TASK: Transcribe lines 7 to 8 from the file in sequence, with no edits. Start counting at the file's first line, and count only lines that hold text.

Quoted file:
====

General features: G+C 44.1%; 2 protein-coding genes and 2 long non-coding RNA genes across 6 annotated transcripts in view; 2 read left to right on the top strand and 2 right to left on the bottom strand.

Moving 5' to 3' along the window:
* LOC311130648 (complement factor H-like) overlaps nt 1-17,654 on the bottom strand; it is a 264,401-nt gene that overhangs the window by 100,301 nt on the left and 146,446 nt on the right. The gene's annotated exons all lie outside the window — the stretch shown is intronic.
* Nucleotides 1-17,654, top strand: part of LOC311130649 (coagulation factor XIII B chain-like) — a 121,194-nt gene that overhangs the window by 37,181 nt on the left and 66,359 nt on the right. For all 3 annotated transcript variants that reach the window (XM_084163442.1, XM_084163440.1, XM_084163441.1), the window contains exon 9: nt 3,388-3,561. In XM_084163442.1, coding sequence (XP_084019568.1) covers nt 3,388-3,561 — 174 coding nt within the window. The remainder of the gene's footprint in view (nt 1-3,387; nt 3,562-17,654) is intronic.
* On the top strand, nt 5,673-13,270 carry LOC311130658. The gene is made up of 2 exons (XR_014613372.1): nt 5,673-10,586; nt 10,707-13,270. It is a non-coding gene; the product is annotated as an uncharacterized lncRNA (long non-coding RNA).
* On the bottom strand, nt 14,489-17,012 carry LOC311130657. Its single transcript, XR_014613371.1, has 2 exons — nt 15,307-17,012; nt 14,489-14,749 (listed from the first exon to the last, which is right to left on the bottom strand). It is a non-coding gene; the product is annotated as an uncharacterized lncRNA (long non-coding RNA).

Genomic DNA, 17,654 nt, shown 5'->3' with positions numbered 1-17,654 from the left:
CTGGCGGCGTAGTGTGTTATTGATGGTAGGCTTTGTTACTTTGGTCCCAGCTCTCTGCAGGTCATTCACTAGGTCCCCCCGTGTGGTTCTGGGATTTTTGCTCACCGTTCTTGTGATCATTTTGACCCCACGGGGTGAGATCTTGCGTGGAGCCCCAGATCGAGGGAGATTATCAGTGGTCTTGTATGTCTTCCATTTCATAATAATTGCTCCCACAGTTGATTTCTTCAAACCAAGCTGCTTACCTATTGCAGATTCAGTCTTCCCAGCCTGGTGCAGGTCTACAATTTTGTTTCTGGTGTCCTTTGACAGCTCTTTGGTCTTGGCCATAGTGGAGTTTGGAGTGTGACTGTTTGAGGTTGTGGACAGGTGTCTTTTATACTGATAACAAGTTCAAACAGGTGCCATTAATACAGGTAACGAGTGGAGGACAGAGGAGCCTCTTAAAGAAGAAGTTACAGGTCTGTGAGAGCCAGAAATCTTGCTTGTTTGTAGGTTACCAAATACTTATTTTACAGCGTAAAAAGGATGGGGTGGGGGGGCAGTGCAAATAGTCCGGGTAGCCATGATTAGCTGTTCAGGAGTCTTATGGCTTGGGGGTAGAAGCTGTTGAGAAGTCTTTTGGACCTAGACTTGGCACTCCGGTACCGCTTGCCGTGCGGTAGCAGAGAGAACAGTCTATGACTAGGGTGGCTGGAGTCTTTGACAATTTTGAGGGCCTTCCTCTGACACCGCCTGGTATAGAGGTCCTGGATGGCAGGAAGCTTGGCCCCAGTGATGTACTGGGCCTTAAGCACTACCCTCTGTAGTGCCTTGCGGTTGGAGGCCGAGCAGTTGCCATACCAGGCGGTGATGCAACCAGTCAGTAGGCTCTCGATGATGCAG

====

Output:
Genomic DNA, 17,654 nt, shown 5'->3' with positions numbered 1-17,654 from the left:
CTGGCGGCGTAGTGTGTTATTGATGGTAGGCTTTGTTACTTTGGTCCCAGCTCTCTGCAGGTCATTCACTAGGTCCCCCCGTGTGGTTCTGGGATTTTTGCTCACCGTTCTTGTGATCATTTTGACCCCACGGGGTGAGATCTTGCGTGGAGCCCCAGATCGAGGGAGATTATCAGTGGTCTTGTATGTCTTCCATTTCATAATAATTGCTCCCACAGTTGATTTCTTCAAACCAAGCTGCTTACCTATTGCAGATTCAGTCTTCCCAGCCTGGTGCAGGTCTACAATTTTGTTTCTGGTGTCCTTTGACAGCTCTTTGGTCTTGGCCATAGTGGAGTTTGGAGTGTGACTGTTTGAGGTTGTGGACAGGTGTCTTTTATACTGATAACAAGTTCAAACAGGTGCCATTAATACAGGTAACGAGTGGAGGACAGAGGAGCCTCTTAAAGAAGAAGTTACAGGTCTGTGAGAGCCAGAAATCTTGCTTGTTTGTAGGTTACCAAATACTTATTTTACAGCGTAAAAAGGATGGGGTGGGGGGGCAGTGCAAATAGTCCGGGTAGCCATGATTAGCTGTTCAGGAGTCTTATGGCTTGGGGGTAGAAGCTGTTGAGAAGTCTTTTGGACCTAGACTTGGCACTCCGGTACCGCTTGCCGTGCGGTAGCAGAGAGAACAGTCTATGACTAGGGTGGCTGGAGTCTTTGACAATTTTGAGGGCCTTCCTCTGACACCGCCTGGTATAGAGGTCCTGGATGGCAGGAAGCTTGGCCCCAGTGATGTACTGGGCCTTAAGCACTACCCTCTGTAGTGCCTTGCGGTTGGAGGCCGAGCAGTTGCCATACCAGGCGGTGATGCAACCAGTCAGTAGGCTCTCGATGATGCAG